OPINION: This article contains commentary which reflects the author's opinion
A whopping 20 retired French generals and 80 other ex-officers published a letter last month calling for military rule in the country if President Emmanuel Macron does not halt society’s “disintegration caused by Islamists.”
In response, Macron threatened to punish generals who signed the open letter that warned the country is heading for “civil war” because of radical Islam.
The new text was published late on May 9th by Valeurs Actuelles, although the numbers and ranks of its original signatories remain unknown.
The authors of the letter describe themselves as part of a younger generation of soldiers who have served in Afghanistan, Mali, and the Central African Republic, or joined domestic anti-terrorism operations.
“They gave their skin to destroy the Islamism to which you are giving concessions on our soil,” they wrote.
In contrast to the previous one, it can be signed by the public, with more than 220,000 already signing it.
“We are not talking about extending your mandates or conquering others. We are talking about the survival of our country, the survival of your country,” said the letter, which was addressed to Macron and his cabinet.
The authors described themselves as active-duty soldiers from the younger generation of the military, a so-called “generation of fire” that had seen active service.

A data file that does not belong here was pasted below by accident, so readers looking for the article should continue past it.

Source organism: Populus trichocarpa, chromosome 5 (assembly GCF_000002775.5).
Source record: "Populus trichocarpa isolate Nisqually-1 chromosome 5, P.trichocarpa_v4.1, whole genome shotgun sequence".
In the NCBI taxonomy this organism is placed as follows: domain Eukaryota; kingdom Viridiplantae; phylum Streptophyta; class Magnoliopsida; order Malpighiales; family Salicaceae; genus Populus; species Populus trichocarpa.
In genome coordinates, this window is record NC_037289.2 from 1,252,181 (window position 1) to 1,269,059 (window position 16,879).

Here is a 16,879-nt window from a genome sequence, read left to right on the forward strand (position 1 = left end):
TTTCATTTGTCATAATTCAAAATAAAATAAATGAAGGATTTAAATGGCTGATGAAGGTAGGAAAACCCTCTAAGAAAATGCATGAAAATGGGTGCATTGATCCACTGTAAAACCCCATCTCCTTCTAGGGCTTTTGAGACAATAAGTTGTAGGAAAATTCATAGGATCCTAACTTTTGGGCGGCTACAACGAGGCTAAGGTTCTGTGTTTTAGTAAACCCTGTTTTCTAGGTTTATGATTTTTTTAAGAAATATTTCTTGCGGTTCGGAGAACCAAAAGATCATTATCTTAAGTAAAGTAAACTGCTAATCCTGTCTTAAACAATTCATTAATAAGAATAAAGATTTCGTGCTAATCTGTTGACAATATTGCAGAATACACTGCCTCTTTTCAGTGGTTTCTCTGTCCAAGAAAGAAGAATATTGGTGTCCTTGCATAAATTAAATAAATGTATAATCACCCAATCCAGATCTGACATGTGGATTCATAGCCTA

“They have offered up their lives to destroy the Islamism that you have made concessions to on our soil,” they wrote.
AFP cited an anonymous source, who is reportedly a high-ranking officer in the French military headquarters, who said the letter would not go unanswered.
“A firm reminder will be made by the command on the respect of duty,” said the anonymous high-ranking official.
“One can have personal convictions but the armed forces are apolitical and have absolute loyalty to the elected president. If you feel bad you can leave the army with a clean conscience,” the officer said.
“I believe that when you are in the military you don’t do this kind of thing in hiding,” Darmanin told BFM television. “These people are anonymous. Is this courage? To be anonymous?”
The letter comes in a politically uncertain period ahead of the 2022 elections when Macron’s main challenger is expected to again be the far-right leader Marine Le Pen.
Indeed, a recent poll found that the majority of French people also believe that the country is headed towards civil war.
Prime Minister Jean Castex had labeled the rare intervention in politics by military figures in last month’s letter “an initiative against all of our republican principles, of honor and the duty of the army.”
France’s armed forces chief of staff, General Francois Lecointre, said those who signed it would face punishments ranging from forced full retirement to disciplinary action.
There are around five million Muslims in France, which is the largest community of its kind in western Europe.